Symphony No. 3 in C minor, Op. 44 (1928)

The Third Symphony (1928) was based on the opera The Fiery Angel (1922-25). Neither work was a success when first written; indeed, the opera was not given a stage performance until after Prokofiev's death. Today both are recognised as being among his strongest works, the symphony being in large measure a synthesis of ideas derived from the opera.

The Fiery Angel, a mystical tale of doings in the Middle Ages, tells of Renata, a wild-eyed creature who is haunted by visions of an angel she has seen in her childhood and who now seeks to discover it in the human form of the men in her life. The material of the symphony's first movement is based on themes connected with Renata, her obsession and the thwarted devotion of Ruprecht, who is in love with her. It is fiercely socred and largely episodic in construction - in the development section of the basically sonata-form movement we hear the interlude from Act Three of the opera. The movement's most inspired passage comes in the coda when the main dea returns, ghost-like, over a mysterious ostinato figure.

The haunting slow movement derives fromthe start of the fifth and last act of the opera, when Renata is discovered in rapt contemplation at a convent. A modal-like theme is intoned pianissimo on the strings, then on the flute. This is direct, folk-like music, prophesying laster Prokofiev. It is followed by another gentle, more descriptive idea. Out of these, Prokofiev fashions a muted song-like reverie, sustained, almost hypnotic in effect, a fantasy richly orchestrated, but with more than a suggestion that Renata's spirit is unappeased.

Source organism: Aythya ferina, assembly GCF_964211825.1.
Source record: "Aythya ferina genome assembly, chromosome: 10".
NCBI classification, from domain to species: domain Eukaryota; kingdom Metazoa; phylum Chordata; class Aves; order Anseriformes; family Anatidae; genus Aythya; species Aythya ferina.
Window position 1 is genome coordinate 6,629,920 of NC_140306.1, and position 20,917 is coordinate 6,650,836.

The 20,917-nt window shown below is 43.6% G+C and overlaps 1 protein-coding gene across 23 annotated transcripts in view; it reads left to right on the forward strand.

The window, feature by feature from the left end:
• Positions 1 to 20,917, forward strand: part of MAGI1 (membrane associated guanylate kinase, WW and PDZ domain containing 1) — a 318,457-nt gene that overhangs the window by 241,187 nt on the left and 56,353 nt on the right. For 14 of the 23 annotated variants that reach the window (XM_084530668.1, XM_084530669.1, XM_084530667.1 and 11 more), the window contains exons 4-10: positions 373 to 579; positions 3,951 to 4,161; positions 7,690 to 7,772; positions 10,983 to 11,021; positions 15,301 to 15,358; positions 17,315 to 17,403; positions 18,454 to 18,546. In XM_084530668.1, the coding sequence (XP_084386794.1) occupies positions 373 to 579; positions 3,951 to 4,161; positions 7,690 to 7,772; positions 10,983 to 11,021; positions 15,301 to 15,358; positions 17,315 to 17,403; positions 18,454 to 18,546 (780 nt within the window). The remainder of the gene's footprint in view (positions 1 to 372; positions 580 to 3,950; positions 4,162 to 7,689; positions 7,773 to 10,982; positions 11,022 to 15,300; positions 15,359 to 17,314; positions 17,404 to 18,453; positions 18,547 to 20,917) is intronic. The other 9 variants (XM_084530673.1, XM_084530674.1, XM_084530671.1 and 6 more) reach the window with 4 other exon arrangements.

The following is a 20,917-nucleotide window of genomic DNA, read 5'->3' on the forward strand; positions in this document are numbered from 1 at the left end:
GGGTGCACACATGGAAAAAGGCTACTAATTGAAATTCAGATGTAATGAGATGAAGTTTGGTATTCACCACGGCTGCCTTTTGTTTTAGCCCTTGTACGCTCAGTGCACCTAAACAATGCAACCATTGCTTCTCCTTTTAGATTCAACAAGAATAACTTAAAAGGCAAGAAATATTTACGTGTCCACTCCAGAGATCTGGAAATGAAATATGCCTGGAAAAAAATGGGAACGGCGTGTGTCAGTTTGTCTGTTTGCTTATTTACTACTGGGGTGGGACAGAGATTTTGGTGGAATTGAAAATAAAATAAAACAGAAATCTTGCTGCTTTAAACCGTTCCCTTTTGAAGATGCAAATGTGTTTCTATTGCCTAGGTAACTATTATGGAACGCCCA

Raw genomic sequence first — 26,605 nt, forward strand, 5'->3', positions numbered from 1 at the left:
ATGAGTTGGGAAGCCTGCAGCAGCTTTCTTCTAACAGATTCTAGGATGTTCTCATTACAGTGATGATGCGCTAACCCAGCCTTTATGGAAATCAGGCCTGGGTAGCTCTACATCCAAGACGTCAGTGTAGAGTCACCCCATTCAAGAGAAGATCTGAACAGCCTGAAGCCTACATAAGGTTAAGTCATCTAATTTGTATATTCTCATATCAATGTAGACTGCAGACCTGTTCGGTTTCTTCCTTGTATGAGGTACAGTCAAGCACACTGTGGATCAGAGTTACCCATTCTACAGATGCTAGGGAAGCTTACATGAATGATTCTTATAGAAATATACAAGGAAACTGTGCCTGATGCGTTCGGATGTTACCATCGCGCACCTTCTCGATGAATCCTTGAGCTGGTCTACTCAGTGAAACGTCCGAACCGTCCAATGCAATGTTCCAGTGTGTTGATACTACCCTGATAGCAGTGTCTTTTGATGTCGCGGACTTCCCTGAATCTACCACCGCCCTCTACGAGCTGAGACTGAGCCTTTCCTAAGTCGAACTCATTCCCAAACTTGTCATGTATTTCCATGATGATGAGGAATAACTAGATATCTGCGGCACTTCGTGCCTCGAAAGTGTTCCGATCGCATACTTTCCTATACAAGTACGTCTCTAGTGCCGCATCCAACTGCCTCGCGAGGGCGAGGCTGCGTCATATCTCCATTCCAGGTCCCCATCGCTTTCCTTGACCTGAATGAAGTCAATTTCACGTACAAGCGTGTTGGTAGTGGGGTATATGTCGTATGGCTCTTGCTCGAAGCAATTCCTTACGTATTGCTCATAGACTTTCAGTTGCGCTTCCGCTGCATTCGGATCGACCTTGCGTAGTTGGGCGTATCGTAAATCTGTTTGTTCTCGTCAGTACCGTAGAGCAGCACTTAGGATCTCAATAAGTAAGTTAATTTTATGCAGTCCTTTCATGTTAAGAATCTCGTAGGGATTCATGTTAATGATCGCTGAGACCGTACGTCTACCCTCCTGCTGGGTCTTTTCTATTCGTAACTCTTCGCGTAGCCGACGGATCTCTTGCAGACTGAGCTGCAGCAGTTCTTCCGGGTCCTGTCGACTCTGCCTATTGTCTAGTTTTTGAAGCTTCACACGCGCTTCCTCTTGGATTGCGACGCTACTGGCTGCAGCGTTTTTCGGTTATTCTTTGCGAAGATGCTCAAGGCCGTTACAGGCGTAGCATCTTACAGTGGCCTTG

The whispering scherzo was inspired, as Prokofiev admitted, by the brief, unforgettable finale of Chopin's B flat minor Sonata. It is suggestive of Renata's use of magic to conjure up the angel of her imagination, while in absolute terms showing the composer's masterful use of rushing strings. Like the Chopin, it is relentless in its forward movement and only briefly relieved by the more peaceful trio, marked Allegretto, with a prominent role for the wind. The agitato scherzo returns unabated, unrested.

The finale is another heavily scored, menacing movement like the first. It is based on a second-act interlude in the opera, and speaks of suffering and torture, both real and imagined in Renata's mind. There are three main themes, two recalling earlier ones, and the music rises to a coda of searing power, the brass dominant.

Program note by Alan Blyth

London: London Philharmonic Orchestra / Walter Weller

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Created: April 23, 1996